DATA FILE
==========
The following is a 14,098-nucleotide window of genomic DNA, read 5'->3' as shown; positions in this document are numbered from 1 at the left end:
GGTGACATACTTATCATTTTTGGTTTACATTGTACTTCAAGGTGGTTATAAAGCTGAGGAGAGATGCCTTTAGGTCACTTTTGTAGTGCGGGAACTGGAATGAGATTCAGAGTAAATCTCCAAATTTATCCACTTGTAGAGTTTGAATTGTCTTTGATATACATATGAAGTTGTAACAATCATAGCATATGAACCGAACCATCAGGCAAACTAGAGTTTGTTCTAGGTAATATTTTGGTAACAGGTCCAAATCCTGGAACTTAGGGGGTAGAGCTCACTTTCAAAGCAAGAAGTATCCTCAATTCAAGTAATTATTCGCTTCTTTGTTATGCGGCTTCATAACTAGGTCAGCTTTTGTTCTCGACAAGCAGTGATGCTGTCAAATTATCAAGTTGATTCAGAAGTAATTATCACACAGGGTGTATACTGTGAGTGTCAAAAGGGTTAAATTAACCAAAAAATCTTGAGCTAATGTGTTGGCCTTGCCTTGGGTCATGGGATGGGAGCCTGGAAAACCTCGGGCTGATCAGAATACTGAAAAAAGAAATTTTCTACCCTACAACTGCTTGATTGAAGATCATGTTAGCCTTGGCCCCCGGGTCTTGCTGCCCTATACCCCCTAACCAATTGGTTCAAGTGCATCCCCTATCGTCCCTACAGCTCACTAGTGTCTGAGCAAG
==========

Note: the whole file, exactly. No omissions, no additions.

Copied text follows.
The following is a 14,098-nucleotide window of genomic DNA, read 5'->3' as shown; positions in this document are numbered from 1 at the left end:
GGTGACATACTTATCATTTTTGGTTTACATTGTACTTCAAGGTGGTTATAAAGCTGAGGAGAGATGCCTTTAGGTCACTTTTGTAGTGCGGGAACTGGAATGAGATTCAGAGTAAATCTCCAAATTTATCCACTTGTAGAGTTTGAATTGTCTTTGATATACATATGAAGTTGTAACAATCATAGCATATGAACCGAACCATCAGGCAAACTAGAGTTTGTTCTAGGTAATATTTTGGTAACAGGTCCAAATCCTGGAACTTAGGGGGTAGAGCTCACTTTCAAAGCAAGAAGTATCCTCAATTCAAGTAATTATTCGCTTCTTTGTTATGCGGCTTCATAACTAGGTCAGCTTTTGTTCTCGACAAGCAGTGATGCTGTCAAATTATCAAGTTGATTCAGAAGTAATTATCACACAGGGTGTATACTGTGAGTGTCAAAAGGGTTAAATTAACCAAAAAATCTTGAGCTAATGTGTTGGCCTTGCCTTGGGTCATGGGATGGGAGCCTGGAAAACCTCGGGCTGATCAGAATACTGAAAAAAGAAATTTTCTACCCTACAACTGCTTGATTGAAGATCATGTTAGCCTTGGCCCCCGGGTCTTGCTGCCCTATACCCCCTAACCAATTGGTTCAAGTGCATCCCCTATCGTCCCTACAGCTCACTAGTGTCTGAGCAAG